The Whig party, whose heyday was in the 18th century, has been reborn in 21st-century Britain. Its leader Waleed Ghani appeared on Radio 4’s Today programme this morning (listen to the clip here). The 18th-century Whigs were opposed to absolute rule and to the idea of a Roman Catholic Stuart being on the throne. Robert Walpole, considered the first prime minister of Great Britain, was a Whig; he was in office from 1721 to 1742.
As words often do, Whig began as a contemptuous term (Suffragette is another example – the Daily Mail first used that word in 1906, when it was meant to belittle the women, -ette being a diminutive suffix). According to the OED, Whig is short for whiggamore, defined in the Dictionary as ‘Originally, one of a body of insurgents of the West of Scotland who in 1648 marched on Edinburgh, their expedition being called the ‘whiggamore raid, road, or inroad’. It also referred to Scottish Presbyterians, and Whigland was slang for Scotland. By the late 1770s the term Whigs was applied to the so-called Exclusioners, who wanted to prevent Charles II’s brother James, Duke of York, a Catholic, from succeeding his brother (he did, in fact, become James II in 1685, but was overthrown in the ‘Glorious Revolution’ of 1688). In the 1680s the word Whig came to mean any rebel and from 1689 it referred to ‘an adherent of one of the two great parliamentary and political parties in England, and (at length) in Great Britain’ (from OED). The other big party of the time were the Tories.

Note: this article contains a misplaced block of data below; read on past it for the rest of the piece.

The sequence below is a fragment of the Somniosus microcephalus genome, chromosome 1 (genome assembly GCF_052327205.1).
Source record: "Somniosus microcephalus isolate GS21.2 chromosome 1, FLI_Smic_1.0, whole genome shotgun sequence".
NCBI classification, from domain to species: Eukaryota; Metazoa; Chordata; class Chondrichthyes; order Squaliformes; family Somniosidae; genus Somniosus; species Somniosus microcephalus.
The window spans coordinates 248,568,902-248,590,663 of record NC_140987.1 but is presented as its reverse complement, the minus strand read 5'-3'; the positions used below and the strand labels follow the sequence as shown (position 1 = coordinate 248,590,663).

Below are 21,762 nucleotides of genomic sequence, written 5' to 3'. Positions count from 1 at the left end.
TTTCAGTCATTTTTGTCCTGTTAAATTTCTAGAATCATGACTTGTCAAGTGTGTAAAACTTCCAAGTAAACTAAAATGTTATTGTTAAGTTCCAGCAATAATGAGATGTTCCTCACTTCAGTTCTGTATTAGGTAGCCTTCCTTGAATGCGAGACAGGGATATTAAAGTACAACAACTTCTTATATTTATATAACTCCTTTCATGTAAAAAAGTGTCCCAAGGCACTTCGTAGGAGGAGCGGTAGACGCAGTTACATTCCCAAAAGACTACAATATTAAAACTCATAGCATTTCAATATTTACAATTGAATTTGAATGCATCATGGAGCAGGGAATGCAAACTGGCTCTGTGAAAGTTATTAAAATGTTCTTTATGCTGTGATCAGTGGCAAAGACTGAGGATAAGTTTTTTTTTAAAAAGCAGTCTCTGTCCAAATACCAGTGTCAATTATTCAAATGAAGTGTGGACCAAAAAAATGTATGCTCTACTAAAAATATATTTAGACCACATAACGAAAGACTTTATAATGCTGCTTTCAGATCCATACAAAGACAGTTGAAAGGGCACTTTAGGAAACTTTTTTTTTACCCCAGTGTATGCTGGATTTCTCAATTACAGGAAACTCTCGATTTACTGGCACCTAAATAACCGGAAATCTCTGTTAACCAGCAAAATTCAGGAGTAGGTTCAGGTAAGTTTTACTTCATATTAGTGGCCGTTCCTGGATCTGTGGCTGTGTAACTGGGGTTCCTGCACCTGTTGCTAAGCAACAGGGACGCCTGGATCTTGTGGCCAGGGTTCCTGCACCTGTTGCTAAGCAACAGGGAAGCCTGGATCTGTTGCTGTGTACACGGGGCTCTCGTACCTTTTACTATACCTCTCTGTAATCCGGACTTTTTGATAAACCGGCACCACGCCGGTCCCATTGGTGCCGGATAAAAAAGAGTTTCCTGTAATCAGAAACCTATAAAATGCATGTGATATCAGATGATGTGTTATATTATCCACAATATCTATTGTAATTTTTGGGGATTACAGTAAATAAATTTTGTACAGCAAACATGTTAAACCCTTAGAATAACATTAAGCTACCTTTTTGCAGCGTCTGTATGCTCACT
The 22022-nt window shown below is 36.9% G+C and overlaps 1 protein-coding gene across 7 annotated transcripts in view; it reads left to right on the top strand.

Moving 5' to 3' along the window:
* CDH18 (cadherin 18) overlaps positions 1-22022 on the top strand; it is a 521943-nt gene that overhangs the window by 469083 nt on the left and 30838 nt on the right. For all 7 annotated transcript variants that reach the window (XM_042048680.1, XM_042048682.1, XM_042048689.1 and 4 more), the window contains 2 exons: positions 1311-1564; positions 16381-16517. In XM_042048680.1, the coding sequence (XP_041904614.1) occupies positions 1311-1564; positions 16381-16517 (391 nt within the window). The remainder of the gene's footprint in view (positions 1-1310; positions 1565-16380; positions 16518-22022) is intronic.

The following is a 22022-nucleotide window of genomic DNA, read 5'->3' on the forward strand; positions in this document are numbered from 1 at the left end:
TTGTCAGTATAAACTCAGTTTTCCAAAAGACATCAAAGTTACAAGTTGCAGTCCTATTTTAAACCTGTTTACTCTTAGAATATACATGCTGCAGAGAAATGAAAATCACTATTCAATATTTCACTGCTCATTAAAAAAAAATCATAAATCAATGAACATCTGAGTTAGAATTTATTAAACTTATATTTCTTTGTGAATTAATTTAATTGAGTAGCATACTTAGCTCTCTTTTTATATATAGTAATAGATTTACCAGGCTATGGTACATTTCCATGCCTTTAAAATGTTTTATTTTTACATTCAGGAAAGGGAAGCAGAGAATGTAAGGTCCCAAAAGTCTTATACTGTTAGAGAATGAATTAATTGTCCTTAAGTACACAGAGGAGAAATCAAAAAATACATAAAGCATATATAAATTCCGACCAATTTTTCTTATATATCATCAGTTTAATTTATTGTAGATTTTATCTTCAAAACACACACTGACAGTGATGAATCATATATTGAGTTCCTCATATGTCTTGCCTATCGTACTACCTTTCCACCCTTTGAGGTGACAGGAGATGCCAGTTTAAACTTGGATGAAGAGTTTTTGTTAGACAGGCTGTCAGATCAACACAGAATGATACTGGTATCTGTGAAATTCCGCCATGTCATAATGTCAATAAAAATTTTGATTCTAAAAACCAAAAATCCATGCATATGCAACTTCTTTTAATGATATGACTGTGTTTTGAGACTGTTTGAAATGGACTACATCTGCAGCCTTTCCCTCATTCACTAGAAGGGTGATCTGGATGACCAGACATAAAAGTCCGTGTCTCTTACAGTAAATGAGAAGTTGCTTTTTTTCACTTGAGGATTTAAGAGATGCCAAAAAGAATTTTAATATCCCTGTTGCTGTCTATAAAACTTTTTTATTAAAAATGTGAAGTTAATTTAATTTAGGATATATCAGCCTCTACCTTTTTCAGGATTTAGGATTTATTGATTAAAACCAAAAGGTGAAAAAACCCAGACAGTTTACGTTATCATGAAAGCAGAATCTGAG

In the late 18th century, the term Whig gained currency in the United States, being, according to the OED definition, ‘An American colonist who supported the American Revolution’. In the 19th century, a Whig was ‘member of a party formed in 1834 from a fusion of the National Republicans and other elements opposed to the Democrats.....It was succeeded in 1856 by the Republican Party’. After the mid-19th-century in Britain Whigs were more likely to be called Liberals.
Listen to the short discussion about modern-day Whigs that was broadcast on Radio 4 this morning here.